CBD oil is rapidly growing in popularity, being taken in a wide range of forms such as gummies, edibles and lotions, and being used for a broad range of reasons.
Anecdotal reports of using CBD oil for inflammation is becoming more and more common globally, but anecdotal reports are not subject to the same scrutiny as clinical research.
We are here to dive into the literature and see what science says about the relationship between CBD and inflammation.
In this guide, we will break down the scientific evidence versus the hype. But first – why is inflammation such a huge deal?
Inflammation is behind a wide range of illnesses, health complaints, and forms of pain.
When we think of conditions caused by or exacerbated by inflammation, it’s easy to think of the obvious such as arthritis or joint pain.
However, chronic inflammation can lead to conditions you might have assumed had no connection with inflammatory changes, including but not limited to:
Of course, many conditions can also cause inflammation, leading to symptoms that are sore or uncomfortable, meaning this immune response is perhaps a lot more common and troublesome than you’d think.
But what is inflammation and why is it even an issue?
Let’s take a look:
Inflammation is a natural response to injury and infection. It’s used as a signal to the immune system in order to repair and protect damaged tissue, in addition to battling infection and foreign bodies; such as viruses or bacteria.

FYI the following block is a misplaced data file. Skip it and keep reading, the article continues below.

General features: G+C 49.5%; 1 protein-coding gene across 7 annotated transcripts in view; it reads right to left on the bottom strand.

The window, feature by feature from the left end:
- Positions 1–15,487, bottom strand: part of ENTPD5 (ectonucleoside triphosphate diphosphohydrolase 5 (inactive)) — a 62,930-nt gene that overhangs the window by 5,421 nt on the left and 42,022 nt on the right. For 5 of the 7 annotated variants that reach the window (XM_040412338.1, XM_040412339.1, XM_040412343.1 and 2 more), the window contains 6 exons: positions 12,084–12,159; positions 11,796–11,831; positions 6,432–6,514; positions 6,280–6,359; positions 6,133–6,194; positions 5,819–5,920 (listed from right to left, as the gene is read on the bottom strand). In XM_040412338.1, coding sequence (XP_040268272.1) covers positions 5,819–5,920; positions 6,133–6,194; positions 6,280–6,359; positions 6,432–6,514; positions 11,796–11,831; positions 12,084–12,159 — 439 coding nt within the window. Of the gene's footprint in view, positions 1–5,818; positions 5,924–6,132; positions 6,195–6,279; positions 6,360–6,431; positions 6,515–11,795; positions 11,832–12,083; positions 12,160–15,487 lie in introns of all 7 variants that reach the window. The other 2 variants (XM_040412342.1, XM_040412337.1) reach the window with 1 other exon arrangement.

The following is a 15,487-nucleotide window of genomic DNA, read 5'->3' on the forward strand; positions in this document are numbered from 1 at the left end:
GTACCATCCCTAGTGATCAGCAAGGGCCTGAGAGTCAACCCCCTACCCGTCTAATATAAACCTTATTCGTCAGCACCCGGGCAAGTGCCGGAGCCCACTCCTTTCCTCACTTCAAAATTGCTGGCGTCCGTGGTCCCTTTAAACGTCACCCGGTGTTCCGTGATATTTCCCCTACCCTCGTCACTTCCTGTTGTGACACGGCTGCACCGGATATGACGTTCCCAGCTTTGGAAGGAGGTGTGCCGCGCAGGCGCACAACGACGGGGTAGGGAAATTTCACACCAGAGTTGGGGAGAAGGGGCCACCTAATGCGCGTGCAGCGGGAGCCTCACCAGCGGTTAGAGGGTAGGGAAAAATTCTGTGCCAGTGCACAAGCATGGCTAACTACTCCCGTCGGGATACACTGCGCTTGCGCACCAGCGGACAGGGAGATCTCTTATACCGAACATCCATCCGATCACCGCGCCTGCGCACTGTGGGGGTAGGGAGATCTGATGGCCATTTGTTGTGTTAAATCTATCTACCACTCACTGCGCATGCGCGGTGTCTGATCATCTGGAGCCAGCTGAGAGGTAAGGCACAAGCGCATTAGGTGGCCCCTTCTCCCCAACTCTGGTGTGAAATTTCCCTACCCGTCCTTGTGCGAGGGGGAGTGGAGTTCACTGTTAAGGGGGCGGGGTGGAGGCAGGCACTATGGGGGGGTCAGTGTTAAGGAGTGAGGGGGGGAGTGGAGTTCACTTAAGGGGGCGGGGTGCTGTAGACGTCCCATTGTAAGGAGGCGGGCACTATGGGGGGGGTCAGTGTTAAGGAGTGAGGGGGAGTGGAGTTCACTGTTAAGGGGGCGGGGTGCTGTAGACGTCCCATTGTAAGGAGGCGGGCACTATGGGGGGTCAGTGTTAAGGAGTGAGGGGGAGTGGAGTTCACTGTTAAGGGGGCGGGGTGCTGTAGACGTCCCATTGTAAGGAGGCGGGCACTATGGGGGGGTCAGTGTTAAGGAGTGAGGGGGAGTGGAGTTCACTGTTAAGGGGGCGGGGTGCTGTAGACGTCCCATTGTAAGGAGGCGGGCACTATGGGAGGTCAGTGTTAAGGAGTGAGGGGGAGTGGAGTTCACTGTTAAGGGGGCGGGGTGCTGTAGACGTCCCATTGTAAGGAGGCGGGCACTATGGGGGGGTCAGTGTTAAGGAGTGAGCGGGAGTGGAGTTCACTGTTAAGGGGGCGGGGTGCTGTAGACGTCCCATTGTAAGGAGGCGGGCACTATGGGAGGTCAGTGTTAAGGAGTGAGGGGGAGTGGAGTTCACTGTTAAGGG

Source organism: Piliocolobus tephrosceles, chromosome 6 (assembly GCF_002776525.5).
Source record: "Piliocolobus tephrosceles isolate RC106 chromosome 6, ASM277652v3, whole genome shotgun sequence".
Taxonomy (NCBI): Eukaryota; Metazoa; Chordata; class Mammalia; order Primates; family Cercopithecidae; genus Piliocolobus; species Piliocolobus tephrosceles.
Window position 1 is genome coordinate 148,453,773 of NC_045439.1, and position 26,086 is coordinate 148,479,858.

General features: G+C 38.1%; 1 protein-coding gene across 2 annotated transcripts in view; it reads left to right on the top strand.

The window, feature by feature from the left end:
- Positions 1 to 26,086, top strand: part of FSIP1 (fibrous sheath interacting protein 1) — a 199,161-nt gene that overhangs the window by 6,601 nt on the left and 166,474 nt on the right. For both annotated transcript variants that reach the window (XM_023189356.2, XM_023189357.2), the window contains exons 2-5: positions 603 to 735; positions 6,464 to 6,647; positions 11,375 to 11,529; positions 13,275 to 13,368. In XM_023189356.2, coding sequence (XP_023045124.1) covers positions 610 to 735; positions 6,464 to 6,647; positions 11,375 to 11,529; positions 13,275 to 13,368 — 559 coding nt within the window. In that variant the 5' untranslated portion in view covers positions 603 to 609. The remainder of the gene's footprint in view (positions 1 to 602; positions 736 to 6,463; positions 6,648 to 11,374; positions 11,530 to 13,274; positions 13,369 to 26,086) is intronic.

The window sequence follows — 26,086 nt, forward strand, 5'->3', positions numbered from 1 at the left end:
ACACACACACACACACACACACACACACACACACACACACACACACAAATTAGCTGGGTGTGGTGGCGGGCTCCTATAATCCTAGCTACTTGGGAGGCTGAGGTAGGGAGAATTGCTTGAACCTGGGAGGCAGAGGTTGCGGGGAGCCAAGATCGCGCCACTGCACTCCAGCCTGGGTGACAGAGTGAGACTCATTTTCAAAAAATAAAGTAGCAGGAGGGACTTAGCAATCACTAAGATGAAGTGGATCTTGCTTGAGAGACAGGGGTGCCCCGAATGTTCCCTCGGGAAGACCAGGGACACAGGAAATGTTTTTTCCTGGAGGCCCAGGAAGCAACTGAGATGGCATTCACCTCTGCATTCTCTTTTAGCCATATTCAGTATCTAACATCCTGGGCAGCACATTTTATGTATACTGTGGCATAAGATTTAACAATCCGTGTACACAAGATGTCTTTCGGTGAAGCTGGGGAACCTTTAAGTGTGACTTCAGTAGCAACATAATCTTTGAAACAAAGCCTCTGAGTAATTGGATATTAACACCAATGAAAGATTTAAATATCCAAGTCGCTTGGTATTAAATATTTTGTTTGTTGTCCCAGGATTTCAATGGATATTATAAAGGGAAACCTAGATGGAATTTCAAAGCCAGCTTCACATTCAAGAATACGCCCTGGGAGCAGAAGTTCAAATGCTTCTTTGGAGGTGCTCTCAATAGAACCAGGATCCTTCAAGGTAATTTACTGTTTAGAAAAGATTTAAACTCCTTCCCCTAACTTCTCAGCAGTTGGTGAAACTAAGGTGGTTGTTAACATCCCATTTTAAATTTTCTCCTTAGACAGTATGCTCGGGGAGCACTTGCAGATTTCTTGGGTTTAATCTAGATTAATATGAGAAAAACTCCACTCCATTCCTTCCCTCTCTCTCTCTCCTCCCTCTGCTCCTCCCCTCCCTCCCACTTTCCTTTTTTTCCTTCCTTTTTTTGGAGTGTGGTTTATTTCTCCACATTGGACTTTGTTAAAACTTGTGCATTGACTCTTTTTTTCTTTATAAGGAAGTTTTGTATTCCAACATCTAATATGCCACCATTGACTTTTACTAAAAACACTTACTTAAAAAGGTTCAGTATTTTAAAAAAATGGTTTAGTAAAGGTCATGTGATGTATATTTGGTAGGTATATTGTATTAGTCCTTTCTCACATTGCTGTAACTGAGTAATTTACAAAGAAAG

Most of the time our body orders the immune system to produce an inflammatory response for good reason, such as to protect us from allergens or other foreign bodies.
Other times, our body may produce inflammation when there is no need to do so, for example in the absence of any injury or infection that would benefit from it.
This is the main cause behind a group of conditions known as autoimmune diseases.
The most common forms of chronic inflammation include:
Additionally, inflammation is interlinked with other diseases including cancer.
Current evidence suggests that 20% of all cancers are caused by chronic infection or other types of chronic inflammation. It’s also implicated as a complicator of neurodegenerative conditions such as Parkinson’s and Alzheimer’s disease.
Even for people without any chronic medical conditions, it’s possible you’re battling inflammation right now.
This is because even the most healthy of bodies are constantly under a barrage of environmental factors that are capable of causing an inflammatory response, such as pollution, allergens, or even stress.
These reactions in the correct situation and at the correct time are beneficial – while they may result in some damage to bodily tissue, this is beneficial for the improvements we experience in healing and combating infections or bacteria.
However, when bodily responses are enacted for the wrong reasons, this tissue damage happens for no reason and the immune system can become harmful.
This can be a real issue if somebody is suffering from a chronic condition that causes constant immune response, that interferes with the immune system’s natural processes, or that encourages a response that isn’t necessarily beneficial.
However if this is continuously happening, it can go beyond what’s necessary and spill into harmful behaviour. Free radicals can begin to attack healthy cells, something which leads to oxidative stress – which is thought to be a potential cause of cancer.
Eating a natural, healthy diet that’s full of antioxidants can help to prevent this, but many people look to supplements to help manage their immune response, which is where CBD could potentially support balance through the endocannabinoid system, also known as the ECS.